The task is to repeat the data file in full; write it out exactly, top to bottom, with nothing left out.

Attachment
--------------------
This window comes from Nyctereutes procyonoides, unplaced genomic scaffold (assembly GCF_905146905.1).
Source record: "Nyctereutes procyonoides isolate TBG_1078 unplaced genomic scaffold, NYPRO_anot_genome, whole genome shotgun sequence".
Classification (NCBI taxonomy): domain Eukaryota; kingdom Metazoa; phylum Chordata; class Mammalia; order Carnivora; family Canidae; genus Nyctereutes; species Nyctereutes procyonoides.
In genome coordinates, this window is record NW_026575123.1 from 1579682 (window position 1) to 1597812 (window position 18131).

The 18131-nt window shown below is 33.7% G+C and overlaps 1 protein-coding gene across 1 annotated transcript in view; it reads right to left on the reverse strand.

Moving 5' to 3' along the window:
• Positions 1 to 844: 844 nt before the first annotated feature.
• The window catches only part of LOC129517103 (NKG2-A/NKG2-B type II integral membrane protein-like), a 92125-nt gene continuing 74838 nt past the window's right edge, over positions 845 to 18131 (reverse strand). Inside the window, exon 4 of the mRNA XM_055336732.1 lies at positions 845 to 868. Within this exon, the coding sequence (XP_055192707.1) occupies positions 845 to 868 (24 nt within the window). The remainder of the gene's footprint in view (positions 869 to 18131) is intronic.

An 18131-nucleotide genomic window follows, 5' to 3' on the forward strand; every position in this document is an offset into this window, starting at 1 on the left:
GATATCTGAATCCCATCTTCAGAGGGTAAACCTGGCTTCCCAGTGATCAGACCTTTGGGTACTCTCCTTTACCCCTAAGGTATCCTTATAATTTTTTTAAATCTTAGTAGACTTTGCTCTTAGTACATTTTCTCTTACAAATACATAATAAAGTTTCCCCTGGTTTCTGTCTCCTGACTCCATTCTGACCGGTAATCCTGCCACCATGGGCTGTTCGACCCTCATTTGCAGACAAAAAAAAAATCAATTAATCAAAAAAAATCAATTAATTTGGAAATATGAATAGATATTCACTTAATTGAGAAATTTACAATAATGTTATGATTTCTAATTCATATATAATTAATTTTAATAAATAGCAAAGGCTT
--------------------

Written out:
This window comes from Nyctereutes procyonoides, unplaced genomic scaffold (assembly GCF_905146905.1).
Source record: "Nyctereutes procyonoides isolate TBG_1078 unplaced genomic scaffold, NYPRO_anot_genome, whole genome shotgun sequence".
Classification (NCBI taxonomy): domain Eukaryota; kingdom Metazoa; phylum Chordata; class Mammalia; order Carnivora; family Canidae; genus Nyctereutes; species Nyctereutes procyonoides.
In genome coordinates, this window is record NW_026575123.1 from 1579682 (window position 1) to 1597812 (window position 18131).

The 18131-nt window shown below is 33.7% G+C and overlaps 1 protein-coding gene across 1 annotated transcript in view; it reads right to left on the reverse strand.

Moving 5' to 3' along the window:
• Positions 1 to 844: 844 nt before the first annotated feature.
• The window catches only part of LOC129517103 (NKG2-A/NKG2-B type II integral membrane protein-like), a 92125-nt gene continuing 74838 nt past the window's right edge, over positions 845 to 18131 (reverse strand). Inside the window, exon 4 of the mRNA XM_055336732.1 lies at positions 845 to 868. Within this exon, the coding sequence (XP_055192707.1) occupies positions 845 to 868 (24 nt within the window). The remainder of the gene's footprint in view (positions 869 to 18131) is intronic.

An 18131-nucleotide genomic window follows, 5' to 3' on the forward strand; every position in this document is an offset into this window, starting at 1 on the left:
GATATCTGAATCCCATCTTCAGAGGGTAAACCTGGCTTCCCAGTGATCAGACCTTTGGGTACTCTCCTTTACCCCTAAGGTATCCTTATAATTTTTTTAAATCTTAGTAGACTTTGCTCTTAGTACATTTTCTCTTACAAATACATAATAAAGTTTCCCCTGGTTTCTGTCTCCTGACTCCATTCTGACCGGTAATCCTGCCACCATGGGCTGTTCGACCCTCATTTGCAGACAAAAAAAAAATCAATTAATCAAAAAAAATCAATTAATTTGGAAATATGAATAGATATTCACTTAATTGAGAAATTTACAATAATGTTATGATTTCTAATTCATATATAATTAATTTTAATAAATAGCAAAGGCTT